Schooling The Great

Tarun Goswami

Noted film maker Satyajit Ray had once gone back to his alma mater, Ballygunge Government High School, years after passing out and found that the walls and roofs of his classrooms had shrunk. Ray realised that it was he who had grown up. Memories of our school days are indeed precious to us, giving us a solid foundation for the life ahead though at times it may also expose the lacunae of the very education system.

For instance Rabindranath Tagore who was admitted to Oriental Seminary and later to St. Xavier’s Collegiate School felt fettered by the four walls of the classroom and the method of learning by rote. In ‘Jibansmriti’ he reminisced that every morning the classes started with a prayer which none of the students could follow. He thought the words of the prayer were “Koloki puloki single, melolling, melloling, melloling” which of course meant nothing. Later Tagore realised the actual words might be “Colour full of glee, merrily, merrily, merrily”. However, Tagore could not decipher the actual words of the prayer. Perhaps, this system of education which did not impart knowledge prompted him to start Patha Bhavan which later flowered into Visva-Bharati.

Few people know that Sri Ramakrishna had opposed education which only helped the teachers to make money and termed it as “chal kala baddha vidya” (education bound by money). After being brought to the city he was admitted to an indigenous school on Jhamapukur Lane. The school was held in the house of Raja Dwigambar Mitra. Every morning Gadhadhar used to come to attend the school. He was fast in picking up addition but then the teacher started to teach subtraction and he lost interest. Gadadhar instead started disturbing other students. The teacher then asked him to leave the class and bring his elder brother, next morning. Gadadhar, before leaving class told the teacher that he would not learn anything that would help him to exclude. After this incident he never ever attended school.

Jagadish Chandra Bose, the noted scientist, developed his love for plants after he joined St. Xavier’s Collegiate School. The Jesuit fathers carried out experiments in Physics which he enjoyed. Later, when he began his experiments with plant life in Presidency College he acknowledged the contribution of the Jesuit fathers who had taught him in school. It was at St. Xavier’s that Jagadish Chandra defeated one of his friends, a trained boxer though he himself had no formal training in boxing. While the students and teachers gathered on the ground Jagadish Chandra knocked him out, without much effort.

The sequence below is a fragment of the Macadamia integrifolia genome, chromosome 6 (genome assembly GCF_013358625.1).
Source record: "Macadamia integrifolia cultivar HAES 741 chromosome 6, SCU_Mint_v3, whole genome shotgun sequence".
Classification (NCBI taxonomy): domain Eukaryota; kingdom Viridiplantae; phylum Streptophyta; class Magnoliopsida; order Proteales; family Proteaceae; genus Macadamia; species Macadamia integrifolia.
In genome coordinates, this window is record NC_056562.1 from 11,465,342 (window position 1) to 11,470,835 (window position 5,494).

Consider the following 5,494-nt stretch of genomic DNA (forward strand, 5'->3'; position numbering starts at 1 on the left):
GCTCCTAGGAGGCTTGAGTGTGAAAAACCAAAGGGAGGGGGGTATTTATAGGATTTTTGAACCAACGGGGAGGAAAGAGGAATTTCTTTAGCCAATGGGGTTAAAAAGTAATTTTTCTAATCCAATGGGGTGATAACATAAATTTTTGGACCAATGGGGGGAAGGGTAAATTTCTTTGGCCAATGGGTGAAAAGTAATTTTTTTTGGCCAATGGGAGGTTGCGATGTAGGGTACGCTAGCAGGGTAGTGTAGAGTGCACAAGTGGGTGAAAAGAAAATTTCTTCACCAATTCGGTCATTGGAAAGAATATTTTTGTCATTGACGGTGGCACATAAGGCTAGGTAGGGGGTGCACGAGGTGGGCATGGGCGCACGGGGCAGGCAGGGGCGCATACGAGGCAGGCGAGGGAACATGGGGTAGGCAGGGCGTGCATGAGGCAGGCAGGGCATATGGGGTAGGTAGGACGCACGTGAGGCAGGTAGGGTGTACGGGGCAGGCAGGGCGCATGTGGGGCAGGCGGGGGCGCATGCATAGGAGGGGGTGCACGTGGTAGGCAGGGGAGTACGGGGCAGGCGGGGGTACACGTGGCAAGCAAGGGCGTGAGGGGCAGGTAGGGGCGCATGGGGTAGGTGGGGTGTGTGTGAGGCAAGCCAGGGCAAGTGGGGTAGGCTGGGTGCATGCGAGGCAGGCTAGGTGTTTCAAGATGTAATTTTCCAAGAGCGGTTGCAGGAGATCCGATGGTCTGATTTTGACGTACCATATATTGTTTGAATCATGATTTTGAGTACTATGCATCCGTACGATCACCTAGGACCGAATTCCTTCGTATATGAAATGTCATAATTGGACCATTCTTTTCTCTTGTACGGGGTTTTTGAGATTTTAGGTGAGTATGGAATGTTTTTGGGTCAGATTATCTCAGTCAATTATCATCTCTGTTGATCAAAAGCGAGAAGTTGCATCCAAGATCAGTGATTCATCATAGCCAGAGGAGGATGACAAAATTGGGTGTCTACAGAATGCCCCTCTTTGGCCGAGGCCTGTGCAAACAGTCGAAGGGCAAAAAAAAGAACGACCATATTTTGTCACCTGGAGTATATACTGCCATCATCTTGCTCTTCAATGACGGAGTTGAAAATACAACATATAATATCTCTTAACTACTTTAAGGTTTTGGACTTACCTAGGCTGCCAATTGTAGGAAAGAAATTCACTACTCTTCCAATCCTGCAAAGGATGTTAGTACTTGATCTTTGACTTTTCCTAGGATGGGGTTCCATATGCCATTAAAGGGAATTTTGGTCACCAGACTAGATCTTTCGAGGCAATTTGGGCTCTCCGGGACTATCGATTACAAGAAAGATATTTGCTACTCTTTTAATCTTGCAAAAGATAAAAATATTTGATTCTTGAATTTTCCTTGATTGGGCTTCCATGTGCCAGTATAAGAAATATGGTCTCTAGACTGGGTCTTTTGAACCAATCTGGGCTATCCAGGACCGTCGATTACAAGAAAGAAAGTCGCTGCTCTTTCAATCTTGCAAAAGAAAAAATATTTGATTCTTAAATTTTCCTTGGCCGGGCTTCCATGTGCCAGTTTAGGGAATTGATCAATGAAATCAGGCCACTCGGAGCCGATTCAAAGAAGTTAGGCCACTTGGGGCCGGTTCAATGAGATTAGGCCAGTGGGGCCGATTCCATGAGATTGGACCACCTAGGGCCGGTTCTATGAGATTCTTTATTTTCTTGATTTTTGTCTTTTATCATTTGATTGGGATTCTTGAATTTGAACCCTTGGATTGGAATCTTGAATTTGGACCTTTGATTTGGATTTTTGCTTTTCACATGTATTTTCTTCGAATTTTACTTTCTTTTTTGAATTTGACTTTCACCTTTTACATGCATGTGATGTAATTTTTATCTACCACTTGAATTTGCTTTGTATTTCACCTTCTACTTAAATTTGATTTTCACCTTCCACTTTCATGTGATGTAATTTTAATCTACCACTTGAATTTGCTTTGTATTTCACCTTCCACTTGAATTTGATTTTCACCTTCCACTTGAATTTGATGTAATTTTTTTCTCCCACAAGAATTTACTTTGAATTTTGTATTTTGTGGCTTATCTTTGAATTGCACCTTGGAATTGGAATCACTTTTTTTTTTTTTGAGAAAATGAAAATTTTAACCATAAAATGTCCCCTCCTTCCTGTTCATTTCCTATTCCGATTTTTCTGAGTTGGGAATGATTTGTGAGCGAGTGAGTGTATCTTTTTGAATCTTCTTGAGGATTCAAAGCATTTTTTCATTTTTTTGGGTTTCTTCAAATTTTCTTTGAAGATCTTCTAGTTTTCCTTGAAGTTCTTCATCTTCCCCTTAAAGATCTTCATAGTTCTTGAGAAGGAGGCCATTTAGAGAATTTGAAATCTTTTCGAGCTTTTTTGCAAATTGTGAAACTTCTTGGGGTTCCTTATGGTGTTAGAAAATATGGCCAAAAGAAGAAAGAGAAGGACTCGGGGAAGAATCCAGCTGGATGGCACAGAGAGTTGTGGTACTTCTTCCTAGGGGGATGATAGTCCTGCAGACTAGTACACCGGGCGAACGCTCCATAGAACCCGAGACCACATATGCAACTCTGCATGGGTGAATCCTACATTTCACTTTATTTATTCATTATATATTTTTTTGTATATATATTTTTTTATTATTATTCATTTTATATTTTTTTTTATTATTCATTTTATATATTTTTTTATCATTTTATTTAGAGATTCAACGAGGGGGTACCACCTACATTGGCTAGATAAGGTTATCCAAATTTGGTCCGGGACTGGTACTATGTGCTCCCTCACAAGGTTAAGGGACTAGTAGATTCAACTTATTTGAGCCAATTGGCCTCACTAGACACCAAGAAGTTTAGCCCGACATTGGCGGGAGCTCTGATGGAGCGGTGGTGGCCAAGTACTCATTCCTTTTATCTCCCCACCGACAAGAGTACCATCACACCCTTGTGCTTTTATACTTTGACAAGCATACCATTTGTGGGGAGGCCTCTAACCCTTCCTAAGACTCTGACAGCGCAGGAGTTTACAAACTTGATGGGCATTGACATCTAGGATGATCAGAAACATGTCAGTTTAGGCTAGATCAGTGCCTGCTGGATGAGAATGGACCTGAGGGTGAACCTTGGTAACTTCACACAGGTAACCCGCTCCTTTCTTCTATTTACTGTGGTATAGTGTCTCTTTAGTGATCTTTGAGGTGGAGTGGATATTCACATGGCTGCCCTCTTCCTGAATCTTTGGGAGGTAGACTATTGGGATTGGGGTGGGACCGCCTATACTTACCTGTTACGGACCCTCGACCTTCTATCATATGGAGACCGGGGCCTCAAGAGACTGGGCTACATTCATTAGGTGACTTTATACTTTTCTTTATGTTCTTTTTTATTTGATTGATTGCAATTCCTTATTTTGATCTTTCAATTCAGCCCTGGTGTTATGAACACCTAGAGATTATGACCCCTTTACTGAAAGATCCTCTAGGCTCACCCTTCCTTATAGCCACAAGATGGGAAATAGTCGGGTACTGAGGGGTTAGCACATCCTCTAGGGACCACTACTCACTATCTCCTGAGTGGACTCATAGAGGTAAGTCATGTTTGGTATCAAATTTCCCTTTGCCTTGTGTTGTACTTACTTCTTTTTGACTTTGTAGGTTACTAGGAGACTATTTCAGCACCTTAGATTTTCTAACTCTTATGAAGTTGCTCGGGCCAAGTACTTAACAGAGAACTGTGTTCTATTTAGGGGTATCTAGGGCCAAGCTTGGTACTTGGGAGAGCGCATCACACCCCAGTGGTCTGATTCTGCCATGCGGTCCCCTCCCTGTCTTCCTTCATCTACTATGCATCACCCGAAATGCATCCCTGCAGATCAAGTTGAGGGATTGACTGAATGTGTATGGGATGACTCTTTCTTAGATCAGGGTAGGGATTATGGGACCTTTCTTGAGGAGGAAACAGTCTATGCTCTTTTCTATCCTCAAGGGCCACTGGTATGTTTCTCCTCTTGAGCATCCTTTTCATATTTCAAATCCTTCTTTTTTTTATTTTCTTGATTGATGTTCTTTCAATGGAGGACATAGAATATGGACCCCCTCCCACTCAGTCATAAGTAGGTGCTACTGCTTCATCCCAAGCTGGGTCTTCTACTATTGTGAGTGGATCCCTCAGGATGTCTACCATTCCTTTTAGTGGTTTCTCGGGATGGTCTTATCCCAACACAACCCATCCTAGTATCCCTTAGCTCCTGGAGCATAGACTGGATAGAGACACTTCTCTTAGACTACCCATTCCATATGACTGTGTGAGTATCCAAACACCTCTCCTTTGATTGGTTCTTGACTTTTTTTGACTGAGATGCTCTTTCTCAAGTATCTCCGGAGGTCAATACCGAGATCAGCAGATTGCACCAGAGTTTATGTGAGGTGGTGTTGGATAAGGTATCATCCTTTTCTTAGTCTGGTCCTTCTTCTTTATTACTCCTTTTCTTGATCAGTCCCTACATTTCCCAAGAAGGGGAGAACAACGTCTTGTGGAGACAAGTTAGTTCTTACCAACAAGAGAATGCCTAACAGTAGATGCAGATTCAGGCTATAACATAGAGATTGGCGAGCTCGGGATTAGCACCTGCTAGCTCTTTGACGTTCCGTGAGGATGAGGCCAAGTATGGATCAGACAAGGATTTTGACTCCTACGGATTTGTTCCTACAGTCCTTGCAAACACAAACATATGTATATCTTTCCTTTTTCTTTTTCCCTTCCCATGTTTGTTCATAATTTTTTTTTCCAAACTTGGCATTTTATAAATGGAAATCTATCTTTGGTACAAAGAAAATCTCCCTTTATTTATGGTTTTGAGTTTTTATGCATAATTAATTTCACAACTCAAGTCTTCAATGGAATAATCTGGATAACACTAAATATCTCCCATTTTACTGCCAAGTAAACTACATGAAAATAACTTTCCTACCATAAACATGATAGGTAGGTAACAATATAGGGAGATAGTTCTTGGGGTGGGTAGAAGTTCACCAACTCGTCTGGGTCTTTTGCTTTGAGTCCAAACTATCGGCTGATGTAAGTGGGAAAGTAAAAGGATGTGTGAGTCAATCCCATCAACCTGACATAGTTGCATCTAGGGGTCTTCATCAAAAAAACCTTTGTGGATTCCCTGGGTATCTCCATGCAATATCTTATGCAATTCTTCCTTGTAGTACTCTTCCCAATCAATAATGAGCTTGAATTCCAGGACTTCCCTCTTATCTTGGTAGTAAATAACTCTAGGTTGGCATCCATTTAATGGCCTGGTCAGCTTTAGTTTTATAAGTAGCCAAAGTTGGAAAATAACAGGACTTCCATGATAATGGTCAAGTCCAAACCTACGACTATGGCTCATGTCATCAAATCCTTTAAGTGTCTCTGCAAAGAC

Narendranath Dutta who later became Swami Vivekananda was a student of Metropolitan Institution in Central Calcutta. One day a teacher had punished him for talking in class. Narendra tried his utmost to convince the teacher that one of his friends was the real culprit but the teacher refused to pay heed and caned him.  He suffered a deep cut on his left ear. When he returned home his father, Biswanath Dutta, an attorney of the Calcutta High Court and his uncle Taraknath decided to go to school next morning and threatened to file a case against the teacher in the Calcutta High Court. However, they relented from filing a case in High Court after the headmaster intervened. Narendranath had upheld truth even in the face of punishment, an ideal he continued to follow throughout his life.

Another interesting story is associated with Oriental Seminary.  Khoka Gunda was a notorious criminal who was hanged for murdering Pagla Babu, an Esraj player in 1938. Khoka was thrown out of school after it was found that the person who had come to school during admission was not his real father. Khoka’s father had abandoned him and his mother. Khoka made it mandatory for his gang members to be either a former student of Oriental Seminary or even a drop-out.

Hemanta Mukherjee, had a mellifluous voice even as a student of Mitra Institution and was cautioned by the headmaster for singing in class. During break he would sing while his classmate, Subhas Mukhopadhyay who grew up to be a poet would accompany him on the desk which was used as a makeshift tabla. However, when Hemanta became a famous singer his headmaster invited him to participate in a musical programme at the school.

Uttam Kumar was also very popular in his alma mater, the South Suburban School for his singing ability. He took part in the annual drama organised by the students on the occasion of Saraswati Puja. Noted writer, Pramathanath Bishi was among the early students of Santiniketan and his teachers included Rabindranath, Dinabandhu Andrews, Nandalala Bose and others. In his autobiography he wrote “Gurudev (Tagore) gave lessons in Bengali while Andews taught English and Nature Study and Nanda babu (Nandalal Bose) taught us painting.”

One cannot deny the pleasant memories that one is flooded with while entering through the gates of his alma mater even many years after passing out. It is a pleasure to meet old teachers and the annual reunion is always a journey down memory lane.